From Fedora Project Wiki

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= Package repository with Linux vanilla kernels for Fedora =  
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= Package repository with Linux vanilla kernel packages for Fedora =  
  
This page contains information about a [http://repos.fedorapeople.org/repos/thl/ set of repositories] which contain RPM packages with Linux vanilla kernels built for Fedora. 'Vanilla' in this scope means 'unmodified', hence the sources used to compile those kernels come straight from kernel.org and do not contain any of those enhancements which are a part of the official Fedora kernels.
+
The [http://repos.fedorapeople.org/repos/thl/ Linux kernel vanilla repositories for Fedora] offers RPM packages containing vanilla builds of different Linux kernel version lines. These packages are meant for Fedora users that want to access the latest stable versions or pre-releases of the Linux kernel quickly and comfortably. There is also one repositories meant for users who want to check if problems they face are specific to the Fedora kernel or present in the upstream kernel as well.
  
 
= How to use these repos =
 
= How to use these repos =
  
== The quick (aka TLDR) description ==
+
== How to use, the TLDR version ==
  
Download the repo definitions:  
+
Download the definitions for the Kernel vanilla repositories:  
 
<pre>
 
<pre>
curl -s https://repos.fedorapeople.org/repos/thl/kernel-vanilla.repo | sudo tee /etc/yum.repos.d/kernel-vanilla-mainline.repo
+
curl -s https://repos.fedorapeople.org/repos/thl/kernel-vanilla.repo | sudo tee /etc/yum.repos.d/kernel-vanilla.repo
 
</pre>
 
</pre>
  
Run this to get the latest development kernel:
+
Run this to install the latest mainline (aka pre-release) kernel:
 
<pre>
 
<pre>
 
sudo dnf --enablerepo=kernel-vanilla-mainline update
 
sudo dnf --enablerepo=kernel-vanilla-mainline update
 
</pre>
 
</pre>
  
Alternatively run this if you want to get the latest stable kernel:
+
Run this if you want the latest stable kernel instead:
 
<pre>
 
<pre>
 
sudo dnf --enablerepo=kernel-vanilla-stable update
 
sudo dnf --enablerepo=kernel-vanilla-stable update
 
</pre>
 
</pre>
  
Reboot. That's it – at least most of the time, as sometimes it's not that easy:
+
Reboot. That's it – at least often, as sometimes additional steps are necessary:
  
* You have to disable UEFI Secure Boot in your BIOS Setup to run kernels from these repos, as they are not signed with a key that is considered as trusted.
+
* Is UEFI Secure Boot active on your system? If you're usure run <code>mokutil --sb-state</code> to check. If it is, you'll have to disable it in your BIOS Setup or via <code>mokutil --disable-validation</code>. This is required to run kernels from these repositories, as they are not signed with a key that a typical systems trust.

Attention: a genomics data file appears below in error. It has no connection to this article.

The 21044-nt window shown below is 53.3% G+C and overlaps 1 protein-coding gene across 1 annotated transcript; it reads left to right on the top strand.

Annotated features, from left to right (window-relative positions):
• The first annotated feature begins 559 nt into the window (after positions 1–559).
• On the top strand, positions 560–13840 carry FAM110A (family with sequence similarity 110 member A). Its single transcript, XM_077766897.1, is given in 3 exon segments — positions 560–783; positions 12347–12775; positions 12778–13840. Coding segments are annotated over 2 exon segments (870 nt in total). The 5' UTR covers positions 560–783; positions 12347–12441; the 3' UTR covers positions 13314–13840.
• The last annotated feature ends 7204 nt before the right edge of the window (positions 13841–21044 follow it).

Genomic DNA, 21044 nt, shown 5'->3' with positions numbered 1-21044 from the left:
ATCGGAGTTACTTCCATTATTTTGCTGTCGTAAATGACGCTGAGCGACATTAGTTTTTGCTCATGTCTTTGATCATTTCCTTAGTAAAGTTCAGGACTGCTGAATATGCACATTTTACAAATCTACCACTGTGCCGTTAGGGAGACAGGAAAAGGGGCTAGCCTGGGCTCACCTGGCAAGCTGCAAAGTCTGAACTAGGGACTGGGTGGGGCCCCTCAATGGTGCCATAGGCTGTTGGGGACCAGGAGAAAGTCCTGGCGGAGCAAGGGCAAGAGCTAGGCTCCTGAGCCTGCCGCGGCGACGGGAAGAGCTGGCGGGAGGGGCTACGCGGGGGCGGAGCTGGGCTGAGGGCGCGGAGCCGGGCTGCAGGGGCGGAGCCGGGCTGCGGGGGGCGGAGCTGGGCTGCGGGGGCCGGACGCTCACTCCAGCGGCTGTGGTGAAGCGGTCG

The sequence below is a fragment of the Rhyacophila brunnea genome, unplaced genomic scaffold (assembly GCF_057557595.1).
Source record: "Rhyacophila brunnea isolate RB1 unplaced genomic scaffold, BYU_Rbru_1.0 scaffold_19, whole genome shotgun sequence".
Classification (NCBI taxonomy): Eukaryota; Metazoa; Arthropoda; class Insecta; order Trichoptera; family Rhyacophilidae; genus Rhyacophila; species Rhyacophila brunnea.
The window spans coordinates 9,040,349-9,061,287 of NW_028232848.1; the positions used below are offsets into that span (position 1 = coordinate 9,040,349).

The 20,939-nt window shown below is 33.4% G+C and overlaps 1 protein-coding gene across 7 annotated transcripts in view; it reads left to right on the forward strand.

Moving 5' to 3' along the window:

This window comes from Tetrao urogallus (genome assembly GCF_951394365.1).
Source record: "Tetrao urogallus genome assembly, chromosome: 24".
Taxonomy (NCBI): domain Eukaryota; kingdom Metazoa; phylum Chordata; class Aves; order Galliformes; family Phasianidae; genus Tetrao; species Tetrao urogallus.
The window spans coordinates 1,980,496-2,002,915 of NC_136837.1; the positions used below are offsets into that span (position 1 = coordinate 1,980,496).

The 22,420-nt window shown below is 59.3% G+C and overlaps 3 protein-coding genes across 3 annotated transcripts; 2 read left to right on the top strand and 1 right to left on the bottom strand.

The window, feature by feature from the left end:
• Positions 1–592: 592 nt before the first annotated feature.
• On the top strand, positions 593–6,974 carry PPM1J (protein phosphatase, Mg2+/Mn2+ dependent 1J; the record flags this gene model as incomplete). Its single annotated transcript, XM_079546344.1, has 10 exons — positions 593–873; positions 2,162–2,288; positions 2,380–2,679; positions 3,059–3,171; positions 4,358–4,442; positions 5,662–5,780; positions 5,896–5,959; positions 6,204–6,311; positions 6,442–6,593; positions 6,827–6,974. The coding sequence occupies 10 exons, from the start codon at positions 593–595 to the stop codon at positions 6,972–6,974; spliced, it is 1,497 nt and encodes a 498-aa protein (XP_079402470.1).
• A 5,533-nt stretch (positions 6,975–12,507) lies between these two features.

* The "dnf update"-commands will not install anything if the version of the latest kernel package installed on your machine is higher than the version of the latest kernel packagers offered in the chosen kernel-vanilla repo.  
+
* The newly installed kernel will normally get started by default. If that's not the case there is likely something fishy with your boot configuration. For example, if you start Fedora using a boot manger from a different Linux install you'll have to boot into the latter and update its boot loader configuration; in Ubuntu you for example do that by running <code>update-grub</code>.  
  
* If a newly installed kernel is not started by default then there is something fishy in your boot configuration. If you for example start Fedora using a boot manger from a different distribution you have to boot into it and update its boot loader configuration (in Ubuntu for example you need to run update-grub).
+
* The "dnf update"-command doesn't offer anything to install? Then the version of the latest kernel package installed on your machine is higher than the version of the latest kernel packagers offered in the chosen kernel-vanilla repository. In that case the kernel vanilla repositories are lagging behind (its maintainers sometimes are on holiday, too), hence it might be the best to stick to the kernel your have.
 +
 
 +
If you just want to use kernels from the kernel vanilla repositories for a short test make sure you boot into the stock Fedora kernel again once you finished your tests. After that you can uninstall the vanilla kernel packages with a comment like <code>sudo dnf remove $(rpm -qa 'kernel*' | grep '.vanilla.knurd' )</code> and everything will be as before.
 +
 
 +
If you would like to permanently use kernels from these repos you might want to run one of these commands, depending on the which type of kernels you want:
  
Optionally run
 
 
<pre>
 
<pre>
 
sudo dnf config-manager --set-enabled kernel-vanilla-mainline
 
sudo dnf config-manager --set-enabled kernel-vanilla-mainline
 +
sudo dnf config-manager --set-enabled kernel-vanilla-stable
 
</pre>
 
</pre>
  
or
+
That way "dnf" will automatically install the latest packages from those repositories.